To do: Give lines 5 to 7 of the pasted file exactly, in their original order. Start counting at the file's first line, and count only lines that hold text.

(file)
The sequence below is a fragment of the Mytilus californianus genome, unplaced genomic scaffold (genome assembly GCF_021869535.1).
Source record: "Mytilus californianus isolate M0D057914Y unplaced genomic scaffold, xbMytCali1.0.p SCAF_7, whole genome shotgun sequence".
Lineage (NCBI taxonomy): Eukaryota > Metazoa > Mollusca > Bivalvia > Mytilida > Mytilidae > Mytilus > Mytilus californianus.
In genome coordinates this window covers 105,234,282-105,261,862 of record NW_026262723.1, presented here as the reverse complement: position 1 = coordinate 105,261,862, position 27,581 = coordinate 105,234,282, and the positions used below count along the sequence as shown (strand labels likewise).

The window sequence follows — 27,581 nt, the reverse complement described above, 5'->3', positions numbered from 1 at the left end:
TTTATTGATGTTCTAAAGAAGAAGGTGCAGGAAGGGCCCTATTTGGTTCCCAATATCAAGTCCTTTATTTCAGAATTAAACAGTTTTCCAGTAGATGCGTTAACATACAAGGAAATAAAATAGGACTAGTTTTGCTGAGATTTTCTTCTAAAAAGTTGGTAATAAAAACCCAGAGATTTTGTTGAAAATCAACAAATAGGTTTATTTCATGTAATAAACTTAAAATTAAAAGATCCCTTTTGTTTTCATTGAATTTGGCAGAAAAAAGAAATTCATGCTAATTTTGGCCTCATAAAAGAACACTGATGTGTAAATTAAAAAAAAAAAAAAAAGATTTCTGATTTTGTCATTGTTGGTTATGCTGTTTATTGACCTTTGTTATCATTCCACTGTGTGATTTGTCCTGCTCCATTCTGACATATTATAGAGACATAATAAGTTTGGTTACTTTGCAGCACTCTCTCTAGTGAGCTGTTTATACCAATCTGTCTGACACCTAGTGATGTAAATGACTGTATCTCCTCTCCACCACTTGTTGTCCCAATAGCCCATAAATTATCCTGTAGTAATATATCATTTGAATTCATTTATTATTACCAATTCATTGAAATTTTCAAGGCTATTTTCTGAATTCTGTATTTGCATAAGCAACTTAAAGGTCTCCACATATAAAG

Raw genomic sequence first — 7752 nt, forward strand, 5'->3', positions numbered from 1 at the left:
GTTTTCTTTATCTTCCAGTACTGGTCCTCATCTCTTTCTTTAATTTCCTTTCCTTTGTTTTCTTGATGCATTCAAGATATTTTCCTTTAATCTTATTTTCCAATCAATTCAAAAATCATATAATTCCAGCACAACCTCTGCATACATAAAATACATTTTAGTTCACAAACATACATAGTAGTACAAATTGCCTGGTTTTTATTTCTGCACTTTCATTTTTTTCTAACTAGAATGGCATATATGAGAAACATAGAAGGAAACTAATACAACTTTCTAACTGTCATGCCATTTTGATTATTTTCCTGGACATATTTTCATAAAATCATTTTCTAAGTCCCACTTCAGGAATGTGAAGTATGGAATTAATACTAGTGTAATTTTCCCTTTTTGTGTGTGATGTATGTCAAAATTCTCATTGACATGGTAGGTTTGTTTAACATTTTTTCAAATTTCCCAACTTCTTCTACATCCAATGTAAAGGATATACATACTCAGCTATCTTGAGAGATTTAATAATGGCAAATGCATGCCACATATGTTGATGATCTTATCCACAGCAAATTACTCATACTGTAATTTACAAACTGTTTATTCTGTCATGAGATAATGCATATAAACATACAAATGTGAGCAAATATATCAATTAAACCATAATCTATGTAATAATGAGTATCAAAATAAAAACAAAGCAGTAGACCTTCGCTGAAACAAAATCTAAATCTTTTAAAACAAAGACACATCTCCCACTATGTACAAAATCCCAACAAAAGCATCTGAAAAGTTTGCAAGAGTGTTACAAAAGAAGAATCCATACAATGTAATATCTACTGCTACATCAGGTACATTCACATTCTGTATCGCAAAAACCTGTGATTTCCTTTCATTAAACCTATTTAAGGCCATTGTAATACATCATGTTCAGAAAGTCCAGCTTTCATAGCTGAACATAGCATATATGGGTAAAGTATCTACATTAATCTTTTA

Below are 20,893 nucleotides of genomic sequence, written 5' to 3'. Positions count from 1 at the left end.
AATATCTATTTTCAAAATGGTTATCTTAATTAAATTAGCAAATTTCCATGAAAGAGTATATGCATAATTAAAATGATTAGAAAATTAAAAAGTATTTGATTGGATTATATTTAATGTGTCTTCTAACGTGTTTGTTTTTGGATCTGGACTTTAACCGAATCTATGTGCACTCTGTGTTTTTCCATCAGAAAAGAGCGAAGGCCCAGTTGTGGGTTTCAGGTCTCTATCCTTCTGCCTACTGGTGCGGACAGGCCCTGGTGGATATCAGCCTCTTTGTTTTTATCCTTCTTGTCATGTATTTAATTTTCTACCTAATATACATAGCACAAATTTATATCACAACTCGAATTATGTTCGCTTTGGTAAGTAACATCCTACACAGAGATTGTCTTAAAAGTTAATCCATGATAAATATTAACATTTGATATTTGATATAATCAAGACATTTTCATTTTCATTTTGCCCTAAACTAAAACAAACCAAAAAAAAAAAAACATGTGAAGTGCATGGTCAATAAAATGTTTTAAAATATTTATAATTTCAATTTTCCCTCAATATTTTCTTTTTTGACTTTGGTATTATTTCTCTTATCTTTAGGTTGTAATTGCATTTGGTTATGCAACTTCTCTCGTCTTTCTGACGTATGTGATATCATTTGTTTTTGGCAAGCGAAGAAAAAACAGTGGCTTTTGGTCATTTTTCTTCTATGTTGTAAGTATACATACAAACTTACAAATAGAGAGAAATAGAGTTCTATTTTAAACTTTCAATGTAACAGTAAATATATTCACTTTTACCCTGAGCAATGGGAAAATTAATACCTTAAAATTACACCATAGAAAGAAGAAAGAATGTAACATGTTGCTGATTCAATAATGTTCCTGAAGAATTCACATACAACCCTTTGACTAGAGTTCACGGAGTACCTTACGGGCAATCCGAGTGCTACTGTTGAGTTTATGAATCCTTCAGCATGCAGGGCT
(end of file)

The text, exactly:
The window sequence follows — 27,581 nt, the reverse complement described above, 5'->3', positions numbered from 1 at the left end:
TTTATTGATGTTCTAAAGAAGAAGGTGCAGGAAGGGCCCTATTTGGTTCCCAATATCAAGTCCTTTATTTCAGAATTAAACAGTTTTCCAGTAGATGCGTTAACATACAAGGAAATAAAATAGGACTAGTTTTGCTGAGATTTTCTTCTAAAAAGTTGGTAATAAAAACCCAGAGATTTTGTTGAAAATCAACAAATAGGTTTATTTCATGTAATAAACTTAAAATTAAAAGATCCCTTTTGTTTTCATTGAATTTGGCAGAAAAAAGAAATTCATGCTAATTTTGGCCTCATAAAAGAACACTGATGTGTAAATTAAAAAAAAAAAAAAAAGATTTCTGATTTTGTCATTGTTGGTTATGCTGTTTATTGACCTTTGTTATCATTCCACTGTGTGATTTGTCCTGCTCCATTCTGACATATTATAGAGACATAATAAGTTTGGTTACTTTGCAGCACTCTCTCTAGTGAGCTGTTTATACCAATCTGTCTGACACCTAGTGATGTAAATGACTGTATCTCCTCTCCACCACTTGTTGTCCCAATAGCCCATAAATTATCCTGTAGTAATATATCATTTGAATTCATTTATTATTACCAATTCATTGAAATTTTCAAGGCTATTTTCTGAATTCTGTATTTGCATAAGCAACTTAAAGGTCTCCACATATAAAG

Raw genomic sequence first — 7752 nt, forward strand, 5'->3', positions numbered from 1 at the left: